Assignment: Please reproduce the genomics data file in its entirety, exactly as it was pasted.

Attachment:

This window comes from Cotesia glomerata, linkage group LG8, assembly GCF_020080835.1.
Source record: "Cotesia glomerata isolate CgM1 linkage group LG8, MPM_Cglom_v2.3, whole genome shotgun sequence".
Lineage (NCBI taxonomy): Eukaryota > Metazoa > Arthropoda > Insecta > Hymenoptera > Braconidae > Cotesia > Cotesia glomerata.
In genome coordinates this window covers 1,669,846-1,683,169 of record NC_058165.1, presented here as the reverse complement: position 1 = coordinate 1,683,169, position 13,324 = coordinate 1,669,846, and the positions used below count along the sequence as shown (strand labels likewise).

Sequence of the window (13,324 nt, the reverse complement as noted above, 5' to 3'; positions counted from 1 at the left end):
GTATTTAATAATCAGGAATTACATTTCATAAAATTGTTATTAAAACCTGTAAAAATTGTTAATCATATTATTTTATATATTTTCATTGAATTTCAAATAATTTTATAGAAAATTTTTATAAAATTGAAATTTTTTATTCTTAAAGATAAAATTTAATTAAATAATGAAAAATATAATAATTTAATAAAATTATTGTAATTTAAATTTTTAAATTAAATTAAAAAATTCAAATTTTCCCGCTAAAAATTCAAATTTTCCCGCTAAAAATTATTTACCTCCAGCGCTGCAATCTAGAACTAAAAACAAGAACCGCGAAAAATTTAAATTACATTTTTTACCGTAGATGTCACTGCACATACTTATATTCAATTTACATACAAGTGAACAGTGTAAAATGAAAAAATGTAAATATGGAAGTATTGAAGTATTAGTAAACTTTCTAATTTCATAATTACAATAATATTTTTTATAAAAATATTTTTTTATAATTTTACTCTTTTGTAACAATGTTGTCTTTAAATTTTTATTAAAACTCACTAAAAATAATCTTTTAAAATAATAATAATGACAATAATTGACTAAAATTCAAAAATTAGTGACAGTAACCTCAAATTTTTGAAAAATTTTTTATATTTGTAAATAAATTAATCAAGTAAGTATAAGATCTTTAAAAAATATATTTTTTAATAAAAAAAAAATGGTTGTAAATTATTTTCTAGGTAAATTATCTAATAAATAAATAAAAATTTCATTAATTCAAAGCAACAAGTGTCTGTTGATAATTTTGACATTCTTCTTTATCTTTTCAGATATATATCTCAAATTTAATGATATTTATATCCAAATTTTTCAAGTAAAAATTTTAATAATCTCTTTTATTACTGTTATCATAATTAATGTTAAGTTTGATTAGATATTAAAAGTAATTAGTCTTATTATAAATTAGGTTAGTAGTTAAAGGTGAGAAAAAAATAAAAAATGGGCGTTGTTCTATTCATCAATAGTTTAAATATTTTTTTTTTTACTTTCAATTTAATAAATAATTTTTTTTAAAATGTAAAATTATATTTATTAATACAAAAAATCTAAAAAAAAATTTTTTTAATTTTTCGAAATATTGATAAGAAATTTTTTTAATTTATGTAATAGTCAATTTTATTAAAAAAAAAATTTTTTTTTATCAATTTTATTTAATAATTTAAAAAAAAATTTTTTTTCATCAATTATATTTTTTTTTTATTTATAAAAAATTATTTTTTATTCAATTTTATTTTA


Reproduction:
This window comes from Cotesia glomerata, linkage group LG8, assembly GCF_020080835.1.
Source record: "Cotesia glomerata isolate CgM1 linkage group LG8, MPM_Cglom_v2.3, whole genome shotgun sequence".
Lineage (NCBI taxonomy): Eukaryota > Metazoa > Arthropoda > Insecta > Hymenoptera > Braconidae > Cotesia > Cotesia glomerata.
In genome coordinates this window covers 1,669,846-1,683,169 of record NC_058165.1, presented here as the reverse complement: position 1 = coordinate 1,683,169, position 13,324 = coordinate 1,669,846, and the positions used below count along the sequence as shown (strand labels likewise).

Sequence of the window (13,324 nt, the reverse complement as noted above, 5' to 3'; positions counted from 1 at the left end):
GTATTTAATAATCAGGAATTACATTTCATAAAATTGTTATTAAAACCTGTAAAAATTGTTAATCATATTATTTTATATATTTTCATTGAATTTCAAATAATTTTATAGAAAATTTTTATAAAATTGAAATTTTTTATTCTTAAAGATAAAATTTAATTAAATAATGAAAAATATAATAATTTAATAAAATTATTGTAATTTAAATTTTTAAATTAAATTAAAAAATTCAAATTTTCCCGCTAAAAATTCAAATTTTCCCGCTAAAAATTATTTACCTCCAGCGCTGCAATCTAGAACTAAAAACAAGAACCGCGAAAAATTTAAATTACATTTTTTACCGTAGATGTCACTGCACATACTTATATTCAATTTACATACAAGTGAACAGTGTAAAATGAAAAAATGTAAATATGGAAGTATTGAAGTATTAGTAAACTTTCTAATTTCATAATTACAATAATATTTTTTATAAAAATATTTTTTTATAATTTTACTCTTTTGTAACAATGTTGTCTTTAAATTTTTATTAAAACTCACTAAAAATAATCTTTTAAAATAATAATAATGACAATAATTGACTAAAATTCAAAAATTAGTGACAGTAACCTCAAATTTTTGAAAAATTTTTTATATTTGTAAATAAATTAATCAAGTAAGTATAAGATCTTTAAAAAATATATTTTTTAATAAAAAAAAAATGGTTGTAAATTATTTTCTAGGTAAATTATCTAATAAATAAATAAAAATTTCATTAATTCAAAGCAACAAGTGTCTGTTGATAATTTTGACATTCTTCTTTATCTTTTCAGATATATATCTCAAATTTAATGATATTTATATCCAAATTTTTCAAGTAAAAATTTTAATAATCTCTTTTATTACTGTTATCATAATTAATGTTAAGTTTGATTAGATATTAAAAGTAATTAGTCTTATTATAAATTAGGTTAGTAGTTAAAGGTGAGAAAAAAATAAAAAATGGGCGTTGTTCTATTCATCAATAGTTTAAATATTTTTTTTTTTACTTTCAATTTAATAAATAATTTTTTTTAAAATGTAAAATTATATTTATTAATACAAAAAATCTAAAAAAAAATTTTTTTAATTTTTCGAAATATTGATAAGAAATTTTTTTAATTTATGTAATAGTCAATTTTATTAAAAAAAAAATTTTTTTTTATCAATTTTATTTAATAATTTAAAAAAAAATTTTTTTTCATCAATTATATTTTTTTTTTATTTATAAAAAATTATTTTTTATTCAATTTTATTTTA